“Messiaen is a full-fledged romantic. Form is nothing to him, content everything, and the kind of content he likes is the convulsive, the ecstatic, the cataclysmic, the terrifying, the unreal.”
Olivier Messiaen, French composer
Birth data: 10 December 1908, 23:00. Avignon, France.
There are two Sagittarian composers who stand out for me. One is Beethoven. The other is French composer Olivier Messiaen. Sagittarius is the eternal optimist, always looking to transform the hardships of life into, if not a joy, a cause for enrichment and Messiaen is no exception. In fact, he is a super-Sagittarian, with Jupiter, the ruler of that sign rising, and with Mercury, the chart ruler conjunct the sun in Sagittarius!
In many ways he exemplifies the higher manifestation of Sagittarius, with not only a love of the outdoors, but also a fascination with other cultures, a profound religious faith along with his famed ability as a brilliant teacher.
His music reflects all of these interests. He loved bird song and spent hours in nature transcribing their songs into musical notation. Many of his pieces are celebrations of bird song: “Oiseaux Exotiques” (Exotic Birds), “Reveil des oiseaux” (Dawn Chorus), “Catalogue des oiseaux” (Catalogue of Birds).
His fascination with other cultures turns around his interest in the rhythms of the Hindu musical tradition. And his religious beliefs are the inspiration for numerous pieces including his opera “St Francis of Assisi”, his choral piece “Trois petits Liturgies de la Présence Divine” (Three Little Liturgies on the Divine Presence), and “L’Apparition de l’église éternelle” (The Apparition of the Eternal Church) for organ among many others.
His musical sensibilities come from moon conjunct Neptune in Cancer and this would have led him to a traditional musical style if it wasn’t for an opposition from Uranus in Capricorn. Uranus is independent, individual and this is what opened him up to create his own unique musical language. Any composition by Messiaen can be instantly identified, so unique is his musical voice.
Looking at the fifth harmonic of his birth chart, the harmonic of the engineer or the bricoleur shows the sun conjunct moon suggesting that Messiaen was striving to integrate his masculine and feminine natures through his creative work, with a Uranus inconjunct giving his musical structures a wayward quality. This led one of his critics to declare that ‘Messiaen doesn’t compose, he juxtaposes’ and in fact in many of his pieces, section follows section with no attempt at linking.
His seventh harmonic chart shows his inspiration with the moon and Chiron in a grand trine with Mercury and Uranus. He could never have been a traditionalist with this set up. However, with the birth time we have for him of 23:00 hours, we shouldn’t rely too much on the position of the moon. The placement of Chiron however suggests that composing for him was a process of self-healing.
Then at the eleventh harmonic there is a conjunction of the sun and Venus. I call the eleventh the Sufi harmonic, the yearning for the divine. The scales and the melodies he generates from them are an attempt to emulate this yearning.
Messiaen was born into a literary family. His mother was a surrealist poet and his father was a teacher of English who translated Shakespeare into French. But I want to skip forward to the 1940’s, around the second world war and two pieces in particular which stand out among his best-loved.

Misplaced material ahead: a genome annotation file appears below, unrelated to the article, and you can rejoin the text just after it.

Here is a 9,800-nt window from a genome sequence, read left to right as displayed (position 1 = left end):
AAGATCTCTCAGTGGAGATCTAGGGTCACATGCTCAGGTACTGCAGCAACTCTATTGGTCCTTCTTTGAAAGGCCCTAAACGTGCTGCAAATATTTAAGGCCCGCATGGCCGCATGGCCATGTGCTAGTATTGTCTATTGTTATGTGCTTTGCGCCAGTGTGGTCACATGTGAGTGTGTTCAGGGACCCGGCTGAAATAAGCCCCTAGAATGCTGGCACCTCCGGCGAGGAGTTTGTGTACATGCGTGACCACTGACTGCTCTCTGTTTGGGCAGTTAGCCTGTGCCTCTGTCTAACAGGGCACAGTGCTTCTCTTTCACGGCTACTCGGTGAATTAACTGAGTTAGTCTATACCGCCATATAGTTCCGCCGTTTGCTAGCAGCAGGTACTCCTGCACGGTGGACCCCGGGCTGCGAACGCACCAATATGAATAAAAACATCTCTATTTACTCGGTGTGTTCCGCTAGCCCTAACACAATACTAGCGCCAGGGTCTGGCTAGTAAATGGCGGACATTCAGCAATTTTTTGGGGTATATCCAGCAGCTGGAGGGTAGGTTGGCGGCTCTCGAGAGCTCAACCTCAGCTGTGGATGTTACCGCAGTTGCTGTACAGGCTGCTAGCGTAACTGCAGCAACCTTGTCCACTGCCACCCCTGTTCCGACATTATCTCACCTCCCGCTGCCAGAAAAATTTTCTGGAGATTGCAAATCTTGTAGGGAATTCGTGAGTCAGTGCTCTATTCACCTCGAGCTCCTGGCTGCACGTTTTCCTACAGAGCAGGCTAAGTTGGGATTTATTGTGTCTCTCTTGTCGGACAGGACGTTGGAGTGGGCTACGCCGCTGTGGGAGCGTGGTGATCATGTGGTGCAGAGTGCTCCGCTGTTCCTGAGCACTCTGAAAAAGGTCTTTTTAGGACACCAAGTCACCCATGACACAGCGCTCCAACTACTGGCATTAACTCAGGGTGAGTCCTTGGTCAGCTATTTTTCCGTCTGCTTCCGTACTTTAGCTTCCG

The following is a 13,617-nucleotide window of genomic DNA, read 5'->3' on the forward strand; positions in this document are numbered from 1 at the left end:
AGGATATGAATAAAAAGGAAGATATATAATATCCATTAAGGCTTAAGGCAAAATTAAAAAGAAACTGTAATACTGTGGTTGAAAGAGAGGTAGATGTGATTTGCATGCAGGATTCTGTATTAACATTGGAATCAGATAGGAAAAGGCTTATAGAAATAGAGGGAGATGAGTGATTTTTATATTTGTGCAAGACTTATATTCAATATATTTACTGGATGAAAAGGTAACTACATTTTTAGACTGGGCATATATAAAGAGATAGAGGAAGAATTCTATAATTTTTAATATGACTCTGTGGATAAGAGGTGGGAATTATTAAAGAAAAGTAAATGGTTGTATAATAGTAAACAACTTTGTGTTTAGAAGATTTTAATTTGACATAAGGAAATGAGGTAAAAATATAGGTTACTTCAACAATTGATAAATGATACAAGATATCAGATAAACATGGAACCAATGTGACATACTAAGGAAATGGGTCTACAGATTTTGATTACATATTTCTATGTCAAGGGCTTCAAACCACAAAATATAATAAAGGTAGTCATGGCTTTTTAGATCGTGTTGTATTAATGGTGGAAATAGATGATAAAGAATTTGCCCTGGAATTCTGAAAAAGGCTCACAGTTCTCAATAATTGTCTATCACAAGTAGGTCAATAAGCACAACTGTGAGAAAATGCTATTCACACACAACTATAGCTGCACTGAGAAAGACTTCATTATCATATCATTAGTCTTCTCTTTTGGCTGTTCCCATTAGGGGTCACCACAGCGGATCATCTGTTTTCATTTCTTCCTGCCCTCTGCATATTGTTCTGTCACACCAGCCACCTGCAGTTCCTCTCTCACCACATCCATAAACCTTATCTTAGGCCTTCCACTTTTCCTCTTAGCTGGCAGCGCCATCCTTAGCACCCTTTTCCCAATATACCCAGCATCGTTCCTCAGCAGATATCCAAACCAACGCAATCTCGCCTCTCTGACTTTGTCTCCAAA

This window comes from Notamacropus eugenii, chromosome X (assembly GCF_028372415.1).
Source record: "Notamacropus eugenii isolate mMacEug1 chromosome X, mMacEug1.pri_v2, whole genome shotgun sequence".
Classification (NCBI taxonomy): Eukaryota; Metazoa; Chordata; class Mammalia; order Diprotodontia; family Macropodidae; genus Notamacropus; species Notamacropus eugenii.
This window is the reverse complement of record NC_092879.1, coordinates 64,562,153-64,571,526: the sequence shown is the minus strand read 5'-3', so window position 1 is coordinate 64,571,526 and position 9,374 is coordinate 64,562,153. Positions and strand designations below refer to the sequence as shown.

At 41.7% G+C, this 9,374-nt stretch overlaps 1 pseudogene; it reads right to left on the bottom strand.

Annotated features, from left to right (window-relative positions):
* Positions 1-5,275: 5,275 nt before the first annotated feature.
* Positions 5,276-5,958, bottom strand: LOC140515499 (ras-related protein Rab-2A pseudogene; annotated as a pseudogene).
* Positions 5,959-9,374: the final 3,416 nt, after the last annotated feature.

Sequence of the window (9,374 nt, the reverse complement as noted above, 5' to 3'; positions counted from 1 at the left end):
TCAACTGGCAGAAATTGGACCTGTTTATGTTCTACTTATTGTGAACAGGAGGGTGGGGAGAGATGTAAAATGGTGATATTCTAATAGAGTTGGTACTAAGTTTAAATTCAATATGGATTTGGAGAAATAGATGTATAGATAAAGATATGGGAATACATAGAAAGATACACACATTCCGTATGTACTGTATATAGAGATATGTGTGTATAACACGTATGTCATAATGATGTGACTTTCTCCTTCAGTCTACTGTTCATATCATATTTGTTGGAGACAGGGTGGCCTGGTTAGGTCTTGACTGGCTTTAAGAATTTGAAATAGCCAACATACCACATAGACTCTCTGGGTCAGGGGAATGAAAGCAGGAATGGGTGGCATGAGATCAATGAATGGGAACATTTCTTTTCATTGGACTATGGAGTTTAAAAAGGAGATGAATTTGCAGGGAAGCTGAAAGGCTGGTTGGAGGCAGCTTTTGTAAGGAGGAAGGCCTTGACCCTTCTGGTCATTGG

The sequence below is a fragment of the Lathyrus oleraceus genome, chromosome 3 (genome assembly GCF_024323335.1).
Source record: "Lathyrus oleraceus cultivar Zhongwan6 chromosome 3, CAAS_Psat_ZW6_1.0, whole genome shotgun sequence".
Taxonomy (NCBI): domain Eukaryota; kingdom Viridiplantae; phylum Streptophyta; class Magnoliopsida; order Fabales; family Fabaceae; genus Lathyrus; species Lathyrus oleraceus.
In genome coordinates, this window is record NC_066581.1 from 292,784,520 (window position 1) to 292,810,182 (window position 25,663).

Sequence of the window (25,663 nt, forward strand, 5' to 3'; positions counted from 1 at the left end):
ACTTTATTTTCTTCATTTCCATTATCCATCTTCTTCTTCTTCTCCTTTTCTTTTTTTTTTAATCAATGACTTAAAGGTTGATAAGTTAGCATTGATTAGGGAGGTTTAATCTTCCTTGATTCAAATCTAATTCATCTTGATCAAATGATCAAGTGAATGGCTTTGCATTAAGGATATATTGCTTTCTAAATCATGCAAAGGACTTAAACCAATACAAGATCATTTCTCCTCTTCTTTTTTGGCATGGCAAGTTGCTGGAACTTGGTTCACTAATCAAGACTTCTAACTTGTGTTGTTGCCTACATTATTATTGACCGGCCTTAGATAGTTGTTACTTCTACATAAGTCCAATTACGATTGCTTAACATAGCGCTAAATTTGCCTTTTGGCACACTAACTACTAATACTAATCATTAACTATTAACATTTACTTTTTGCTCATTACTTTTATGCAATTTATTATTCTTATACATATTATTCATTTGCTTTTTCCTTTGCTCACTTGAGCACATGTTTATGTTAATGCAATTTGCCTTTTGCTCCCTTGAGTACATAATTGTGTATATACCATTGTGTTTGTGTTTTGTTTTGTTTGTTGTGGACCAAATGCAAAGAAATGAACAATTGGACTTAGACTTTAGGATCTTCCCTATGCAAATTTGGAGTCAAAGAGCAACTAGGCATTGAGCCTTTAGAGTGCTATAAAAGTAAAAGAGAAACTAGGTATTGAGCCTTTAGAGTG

He was drafted into the French army where he served as a medical orderly. He was captured at Verdun in June 1940 and imprisoned in Stalag VIII-B, a prisoner-of-war camp in Görlitz, Germany (now Zgorzelec, Poland). During his internment he was lucky to have the help of a sympathetic guard, Carl-Albert Brüll, who provided him with music paper and pencils and also the presence of three other professional musicians, a violinist, a cellist and a clarinettist. The result was a piece called “Quatuor pour la fin du temps” (Quartet for the End of Time) using these three instrumentalists plus Messiaen himself on piano. This piece was premiered in the camp on 15th January 1941, in what we imagine must have been freezing cold conditions.
The title of the piece has two meanings. The end of time refers to a quote from the Book of Revelations in the New Testament where the angel declares ‘that there should be time no longer’ (Revelation 10:6). It also refers to the end of musical time. Time is no longer divided into regular rhythms. Sometimes it is symmetrical, rhythms are non-retrogradable as Messiaen puts it (meaning they sound the same played forwards or backwards). Sometimes the passage of time slows to a crawl so that we lose any sense of its passing.
The movements reflect Messiaen’s devotion to the Christian faith with ‘Louange à l’Éternité de Jésus’ (Praise to the Eternity of Jesus) and ‘Danse de la fureur, pour les sept trompettes’ (Dance of fury, for the seven trumpets) as well as his interest in birds with ‘Abîme des oiseaux’ (Abyss of Birds).
Quartet for the end of time (Quatuor pour la fin du temps) by Olivier Messiaen
Premiere: 15 January 1941, 17:00 (estimated). Stalag VIII B, Görlitz, Germany (now Zgorzelec, Poland)
Mercury 27 Capricorn 51
opposite Chiron 28 Cancer 39
trine Neptune 27 Virgo 37 and Chariklo 29 Virgo 57
We have the date of the first performance in the POW camp and I’ve chosen for the chart an arbitrary time of 5pm – the end of the working day, and before nightfall. Mercury in Capricorn is in an exact trine with Neptune in Virgo which is backed by a conjunction with the centaur Chariklo. Mercury is also exactly opposite Chiron in Cancer.